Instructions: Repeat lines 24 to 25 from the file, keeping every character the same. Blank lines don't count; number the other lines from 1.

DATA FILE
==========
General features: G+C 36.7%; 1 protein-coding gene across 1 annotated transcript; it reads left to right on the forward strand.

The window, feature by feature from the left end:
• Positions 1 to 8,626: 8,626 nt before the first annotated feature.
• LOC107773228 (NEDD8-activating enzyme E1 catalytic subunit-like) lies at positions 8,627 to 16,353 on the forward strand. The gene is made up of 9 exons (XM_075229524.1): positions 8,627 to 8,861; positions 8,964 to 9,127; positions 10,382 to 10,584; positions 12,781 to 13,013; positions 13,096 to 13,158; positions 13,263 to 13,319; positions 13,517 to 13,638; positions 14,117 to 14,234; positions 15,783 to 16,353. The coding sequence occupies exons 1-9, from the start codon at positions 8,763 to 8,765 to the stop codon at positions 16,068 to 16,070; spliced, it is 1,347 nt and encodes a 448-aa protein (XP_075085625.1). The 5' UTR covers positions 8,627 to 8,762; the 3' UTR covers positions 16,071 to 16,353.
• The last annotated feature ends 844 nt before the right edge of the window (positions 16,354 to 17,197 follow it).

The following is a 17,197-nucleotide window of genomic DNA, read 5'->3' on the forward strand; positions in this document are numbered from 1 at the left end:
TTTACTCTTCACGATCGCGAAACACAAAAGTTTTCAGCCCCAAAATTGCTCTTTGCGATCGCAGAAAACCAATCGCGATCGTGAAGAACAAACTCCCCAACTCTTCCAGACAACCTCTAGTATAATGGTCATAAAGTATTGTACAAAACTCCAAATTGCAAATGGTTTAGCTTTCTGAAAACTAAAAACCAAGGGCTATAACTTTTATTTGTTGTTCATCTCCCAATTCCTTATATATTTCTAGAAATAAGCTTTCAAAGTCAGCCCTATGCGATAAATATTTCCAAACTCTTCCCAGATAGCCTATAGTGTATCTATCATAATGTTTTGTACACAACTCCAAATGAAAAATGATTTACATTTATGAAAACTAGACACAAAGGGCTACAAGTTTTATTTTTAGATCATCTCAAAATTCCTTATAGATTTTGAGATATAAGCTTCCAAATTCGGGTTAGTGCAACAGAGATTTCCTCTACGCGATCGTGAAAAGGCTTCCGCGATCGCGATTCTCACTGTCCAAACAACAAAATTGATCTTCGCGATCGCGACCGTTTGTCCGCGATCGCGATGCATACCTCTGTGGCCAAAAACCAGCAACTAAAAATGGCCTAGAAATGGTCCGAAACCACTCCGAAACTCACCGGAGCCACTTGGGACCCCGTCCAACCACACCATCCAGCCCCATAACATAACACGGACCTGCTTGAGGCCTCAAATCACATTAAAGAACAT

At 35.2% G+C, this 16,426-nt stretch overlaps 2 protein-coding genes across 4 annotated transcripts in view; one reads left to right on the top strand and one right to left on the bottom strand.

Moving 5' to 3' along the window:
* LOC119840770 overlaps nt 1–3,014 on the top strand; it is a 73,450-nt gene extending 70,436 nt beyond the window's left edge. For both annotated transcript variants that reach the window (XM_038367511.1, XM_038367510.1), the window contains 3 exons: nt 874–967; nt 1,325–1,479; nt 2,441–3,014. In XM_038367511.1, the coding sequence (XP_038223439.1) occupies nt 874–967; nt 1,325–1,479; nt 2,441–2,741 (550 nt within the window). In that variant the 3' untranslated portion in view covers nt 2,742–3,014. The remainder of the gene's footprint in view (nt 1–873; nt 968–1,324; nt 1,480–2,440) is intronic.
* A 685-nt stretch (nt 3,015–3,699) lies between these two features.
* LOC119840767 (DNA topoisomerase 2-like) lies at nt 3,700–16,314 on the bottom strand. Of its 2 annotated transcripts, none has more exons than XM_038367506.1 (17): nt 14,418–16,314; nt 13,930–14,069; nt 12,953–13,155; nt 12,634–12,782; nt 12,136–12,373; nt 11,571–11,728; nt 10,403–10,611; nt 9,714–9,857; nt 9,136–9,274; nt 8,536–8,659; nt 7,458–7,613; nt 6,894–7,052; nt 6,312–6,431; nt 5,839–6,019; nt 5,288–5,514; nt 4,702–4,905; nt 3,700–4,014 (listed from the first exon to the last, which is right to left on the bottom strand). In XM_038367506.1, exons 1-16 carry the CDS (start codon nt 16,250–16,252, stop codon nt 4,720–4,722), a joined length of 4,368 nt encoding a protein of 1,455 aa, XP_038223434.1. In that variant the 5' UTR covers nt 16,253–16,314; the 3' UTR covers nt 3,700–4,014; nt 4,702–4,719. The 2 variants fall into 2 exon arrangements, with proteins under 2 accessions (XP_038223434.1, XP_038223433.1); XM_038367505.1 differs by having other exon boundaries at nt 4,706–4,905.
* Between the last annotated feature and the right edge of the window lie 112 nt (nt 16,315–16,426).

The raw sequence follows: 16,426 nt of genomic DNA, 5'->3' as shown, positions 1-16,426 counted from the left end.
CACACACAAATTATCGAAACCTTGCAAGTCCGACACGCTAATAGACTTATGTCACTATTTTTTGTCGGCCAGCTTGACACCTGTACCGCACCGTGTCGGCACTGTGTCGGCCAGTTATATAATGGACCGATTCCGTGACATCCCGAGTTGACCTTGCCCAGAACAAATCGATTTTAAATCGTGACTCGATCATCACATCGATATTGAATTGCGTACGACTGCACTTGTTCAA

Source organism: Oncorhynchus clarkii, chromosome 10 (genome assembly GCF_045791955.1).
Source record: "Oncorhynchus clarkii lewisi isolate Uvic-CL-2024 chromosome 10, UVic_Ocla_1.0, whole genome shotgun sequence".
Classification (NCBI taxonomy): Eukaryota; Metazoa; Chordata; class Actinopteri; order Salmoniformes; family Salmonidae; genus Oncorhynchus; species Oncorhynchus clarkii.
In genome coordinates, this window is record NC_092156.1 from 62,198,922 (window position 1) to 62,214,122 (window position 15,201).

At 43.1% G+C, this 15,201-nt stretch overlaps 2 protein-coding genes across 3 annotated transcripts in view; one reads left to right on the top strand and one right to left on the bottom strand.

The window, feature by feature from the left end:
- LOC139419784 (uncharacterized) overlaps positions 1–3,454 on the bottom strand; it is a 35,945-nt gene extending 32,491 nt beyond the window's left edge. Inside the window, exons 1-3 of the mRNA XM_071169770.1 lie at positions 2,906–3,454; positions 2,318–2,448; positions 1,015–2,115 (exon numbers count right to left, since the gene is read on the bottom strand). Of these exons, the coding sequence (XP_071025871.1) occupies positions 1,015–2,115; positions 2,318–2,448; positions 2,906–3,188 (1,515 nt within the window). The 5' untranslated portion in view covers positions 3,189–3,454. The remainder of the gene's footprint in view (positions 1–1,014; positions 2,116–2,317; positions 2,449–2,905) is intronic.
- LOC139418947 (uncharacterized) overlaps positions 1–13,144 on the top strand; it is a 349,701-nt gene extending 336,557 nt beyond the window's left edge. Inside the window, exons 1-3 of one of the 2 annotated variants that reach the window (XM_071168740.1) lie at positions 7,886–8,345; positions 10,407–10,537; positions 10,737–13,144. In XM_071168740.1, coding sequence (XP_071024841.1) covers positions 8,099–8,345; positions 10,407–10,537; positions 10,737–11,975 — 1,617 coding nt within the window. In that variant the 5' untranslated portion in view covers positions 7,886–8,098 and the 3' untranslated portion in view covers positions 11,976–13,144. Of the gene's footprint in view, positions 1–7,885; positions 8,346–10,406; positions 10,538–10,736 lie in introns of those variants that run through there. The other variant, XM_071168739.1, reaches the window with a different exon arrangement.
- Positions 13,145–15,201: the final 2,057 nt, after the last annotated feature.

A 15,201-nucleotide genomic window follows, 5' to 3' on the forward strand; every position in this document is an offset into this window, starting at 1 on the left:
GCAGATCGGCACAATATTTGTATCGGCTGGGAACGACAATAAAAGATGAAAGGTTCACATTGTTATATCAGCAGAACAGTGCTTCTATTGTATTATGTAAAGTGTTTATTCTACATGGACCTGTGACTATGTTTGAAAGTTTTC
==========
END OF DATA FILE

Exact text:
- Positions 13,145–15,201: the final 2,057 nt, after the last annotated feature.

A 15,201-nucleotide genomic window follows, 5' to 3' on the forward strand; every position in this document is an offset into this window, starting at 1 on the left: